Minor League Baseball

Minors president: Negotiations with MLB ‘productive’

Baseball’s Winter Meetings is where the foundation is being laid to protect the sport’s minor leagues.
Baseball’s Winter Meetings is where the foundation is being laid to protect the sport’s minor leagues. Gregory Bull/Associated press/Associated Press

SAN DIEGO — Given the recent adversarial tenor between Major League Baseball and Minor League Baseball, the fact that MiLB president Pat O’Conner Monday morning could say “we were not discouraged — it was productive” after face-to-face negotiations here Friday qualifies as the most positive piece of news generated in the last couple of months.

That’s not to say the sides have progress to report, or even a date for more negotiations on a Professional Baseball Agreement that expires next September — the sides remain firmly entrenched when it comes to MLB’s plan to strip affiliation from 42 ballclubs around the country.


But O’Conner suspects that MLB finally might be open to the idea of explaining why and how it arrived at its overhaul proposal.

And because O’Conner has only been able to offer shoulder shrugs when it comes to why their team is on a hit list, the prospect of finally hearing a rationale from MLB amounts to a step forward.

“We really think that now we are going to be able to be given things that let us better understand their position — ‘Why is it 120? How did you get to 120?’ — I think we’re going to have a chance to learn,” O’Conner said about MLB’s desire to reduce the total number of teams to 120. “Understanding the proposal is as important as knowing what it is, probably more important than what it is — that’s the glimmer of hope that I have. I’m not sure it’s going to change the outcome. We may have to agree to disagree on certain aspects of the relationship but I’m not comfortable taking those types of decisions and making decisions uninformed.”

O’Conner addressed minor league owners and executives Monday morning at the Winter Meetings in a speech that emphasized unity and solidarity at a time when the minor league owners feel under attack for an out-of-the-blue proposal to shrink their size by 25 percent.


It arrived unbidden and, to date, unexplained, leaving O’Conner and his members looking over their shoulders to see what might be coming next.

“If the process takes us against our will from 160 to 120, what’s going to stop us from being taken to 90?” said O’Conner. “Or 60? Or we lose control altogether?”

O’Conner is pleased that last week’s creation of a “Save Minor League Baseball” task force, which includes letters from Massachusetts Senators Elizabeth Warren and Ed Markey to MLB commissioner Rob Manfred, have required little to no effort of lobbying from MiLB.

“We just go in and tell our story and leave it up to them to decide but I have to tell you, that our efforts in Washington, the most impressive thing, the most humbling thing to me is the organic nature of the support,” said O’Conner. “We don’t have to go in and sell it. We just have to go in and tell them. They get it. These people are fired up.”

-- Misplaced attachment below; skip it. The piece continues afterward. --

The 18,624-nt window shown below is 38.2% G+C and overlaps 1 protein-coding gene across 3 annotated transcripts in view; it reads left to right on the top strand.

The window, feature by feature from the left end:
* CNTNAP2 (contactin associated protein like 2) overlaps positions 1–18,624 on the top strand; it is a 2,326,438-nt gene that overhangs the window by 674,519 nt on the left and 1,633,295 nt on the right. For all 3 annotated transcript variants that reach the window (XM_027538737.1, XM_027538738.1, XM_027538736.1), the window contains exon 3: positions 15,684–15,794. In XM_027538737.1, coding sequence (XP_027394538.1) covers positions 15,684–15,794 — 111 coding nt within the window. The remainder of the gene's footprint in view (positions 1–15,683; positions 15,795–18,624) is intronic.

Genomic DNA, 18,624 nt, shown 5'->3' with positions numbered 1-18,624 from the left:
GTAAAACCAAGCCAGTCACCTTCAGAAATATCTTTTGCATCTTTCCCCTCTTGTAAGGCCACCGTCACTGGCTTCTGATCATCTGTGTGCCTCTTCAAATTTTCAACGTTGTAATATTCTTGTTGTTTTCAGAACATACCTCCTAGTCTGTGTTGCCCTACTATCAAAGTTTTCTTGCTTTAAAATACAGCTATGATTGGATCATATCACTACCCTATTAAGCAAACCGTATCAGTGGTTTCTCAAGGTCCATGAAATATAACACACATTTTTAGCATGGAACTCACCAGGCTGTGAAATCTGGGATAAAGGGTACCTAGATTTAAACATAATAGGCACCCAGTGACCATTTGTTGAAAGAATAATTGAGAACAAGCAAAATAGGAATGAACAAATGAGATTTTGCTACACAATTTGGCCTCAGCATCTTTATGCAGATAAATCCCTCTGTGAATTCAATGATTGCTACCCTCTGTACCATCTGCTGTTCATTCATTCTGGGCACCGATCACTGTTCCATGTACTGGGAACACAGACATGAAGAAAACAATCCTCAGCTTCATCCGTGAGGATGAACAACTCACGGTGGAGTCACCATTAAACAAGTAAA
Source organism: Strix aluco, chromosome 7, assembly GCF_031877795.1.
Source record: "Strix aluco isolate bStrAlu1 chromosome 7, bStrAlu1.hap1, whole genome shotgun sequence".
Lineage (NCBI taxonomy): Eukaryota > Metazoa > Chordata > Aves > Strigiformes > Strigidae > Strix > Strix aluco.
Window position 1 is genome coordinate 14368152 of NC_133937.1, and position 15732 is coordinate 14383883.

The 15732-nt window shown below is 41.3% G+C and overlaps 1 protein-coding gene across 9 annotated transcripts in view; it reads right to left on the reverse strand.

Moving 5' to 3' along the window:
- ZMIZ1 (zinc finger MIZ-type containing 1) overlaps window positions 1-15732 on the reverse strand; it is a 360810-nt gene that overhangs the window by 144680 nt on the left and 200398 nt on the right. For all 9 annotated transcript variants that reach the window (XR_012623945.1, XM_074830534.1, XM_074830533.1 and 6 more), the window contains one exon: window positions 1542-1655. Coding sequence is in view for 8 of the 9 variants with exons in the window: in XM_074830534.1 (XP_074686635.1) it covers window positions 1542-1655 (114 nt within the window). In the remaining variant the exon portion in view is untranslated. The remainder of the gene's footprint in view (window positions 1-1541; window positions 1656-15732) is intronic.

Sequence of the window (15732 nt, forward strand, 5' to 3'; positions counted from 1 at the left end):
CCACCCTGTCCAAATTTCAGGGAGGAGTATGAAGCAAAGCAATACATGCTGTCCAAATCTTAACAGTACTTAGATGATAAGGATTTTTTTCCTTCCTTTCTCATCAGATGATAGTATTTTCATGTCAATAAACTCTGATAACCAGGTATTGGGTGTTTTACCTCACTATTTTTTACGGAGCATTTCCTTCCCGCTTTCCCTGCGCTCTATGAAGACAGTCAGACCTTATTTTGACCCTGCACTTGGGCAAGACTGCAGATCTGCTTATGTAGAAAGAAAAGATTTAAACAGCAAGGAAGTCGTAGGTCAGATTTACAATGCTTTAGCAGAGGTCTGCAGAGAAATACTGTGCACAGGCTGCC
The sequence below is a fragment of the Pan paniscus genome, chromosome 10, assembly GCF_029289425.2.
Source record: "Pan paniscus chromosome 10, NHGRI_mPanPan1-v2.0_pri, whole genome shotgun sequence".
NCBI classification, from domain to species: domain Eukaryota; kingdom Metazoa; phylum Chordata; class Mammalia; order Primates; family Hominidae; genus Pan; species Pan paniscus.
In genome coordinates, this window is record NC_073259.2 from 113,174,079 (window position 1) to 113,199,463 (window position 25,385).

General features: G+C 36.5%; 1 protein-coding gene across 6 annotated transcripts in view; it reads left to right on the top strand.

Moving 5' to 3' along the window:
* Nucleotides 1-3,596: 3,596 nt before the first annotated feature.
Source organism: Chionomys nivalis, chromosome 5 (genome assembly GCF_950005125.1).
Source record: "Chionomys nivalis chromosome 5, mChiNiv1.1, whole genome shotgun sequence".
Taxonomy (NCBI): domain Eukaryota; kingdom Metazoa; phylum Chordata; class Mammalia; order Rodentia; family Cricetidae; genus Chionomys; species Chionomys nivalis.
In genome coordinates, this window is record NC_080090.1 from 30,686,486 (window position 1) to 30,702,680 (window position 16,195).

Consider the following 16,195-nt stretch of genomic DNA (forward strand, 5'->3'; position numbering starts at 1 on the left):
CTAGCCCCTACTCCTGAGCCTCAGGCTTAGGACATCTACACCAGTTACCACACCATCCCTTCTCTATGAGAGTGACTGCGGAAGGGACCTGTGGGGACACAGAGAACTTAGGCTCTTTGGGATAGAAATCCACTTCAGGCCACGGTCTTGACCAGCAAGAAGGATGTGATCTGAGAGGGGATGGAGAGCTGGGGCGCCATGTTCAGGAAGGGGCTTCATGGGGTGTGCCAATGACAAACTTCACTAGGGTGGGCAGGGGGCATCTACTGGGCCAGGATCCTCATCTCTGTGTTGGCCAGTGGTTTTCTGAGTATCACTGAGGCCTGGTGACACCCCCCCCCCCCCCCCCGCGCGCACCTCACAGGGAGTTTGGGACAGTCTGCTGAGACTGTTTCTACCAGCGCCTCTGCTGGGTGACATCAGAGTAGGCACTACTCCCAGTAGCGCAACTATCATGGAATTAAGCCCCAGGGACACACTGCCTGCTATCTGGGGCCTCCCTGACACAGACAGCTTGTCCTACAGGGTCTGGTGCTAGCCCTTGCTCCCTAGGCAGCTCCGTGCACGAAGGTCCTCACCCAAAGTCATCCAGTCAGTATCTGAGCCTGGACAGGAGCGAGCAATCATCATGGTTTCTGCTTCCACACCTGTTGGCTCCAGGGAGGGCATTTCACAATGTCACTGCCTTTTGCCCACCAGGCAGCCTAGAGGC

O’Conner is happy to have Congress turn up the heat on MLB. But he is not looking for them to enact punitive measures to solve the problems.

“All we’re trying to do with this is make Congress aware of what’s at stake — we’re looking for a level playing field to negotiate this deal, we are not looking for Congress to help us negotiate this deal,” said O’Conner. “They tell us they have no place and we fully agree with that. This deal must be negotiated and we are committed to negotiating the deal.”


Part of the deal MLB wants is to place most of the 42 teams in a new, MLB-supported “Dream League” setup that O’Conner believes is doomed — a minor-league team without a major-league affiliation is simply not going to be able to draw enough loyal fans.

“They will tell you — and it’s their position, they believe it and they’re allowed to believe it — ‘We’re not taking baseball from the community, we’re going to put the Dream League in there,’ ” said O’Conner. “We can show you every reason that if that works in Year 1, that team won’t be around in Year 5. It’s not a long-term solution. It’s not economically viable.”

That MLB is not happy with the space and modernity of some minor league facilities is a solvable problem in the eyes of O’Conner, if MiLB is given two or three years to address it. Facilities standards have not been updated since 1990.

Thirty years later, minor league teams send videographers, nutritionists, strength and conditioning coaches and sometimes massage therapists to work with players in ill-suited surroundings.

“Those people need space that was not contemplated,” said O’Conner. “There are three issues with facilities — time, money and space, and space might be the biggest problem.”

MLB and MiLB have a long way to go before arriving at a negotiation that concludes with a mutually agreeable PBA nine months from now.


But that the pitter-patter of a small step forward still could be heard in early December amounted to a banner day.

Michael Silverman can be reached at michael.silverman@globe.com. Follow him on Twitter: @MikeSilvermanBB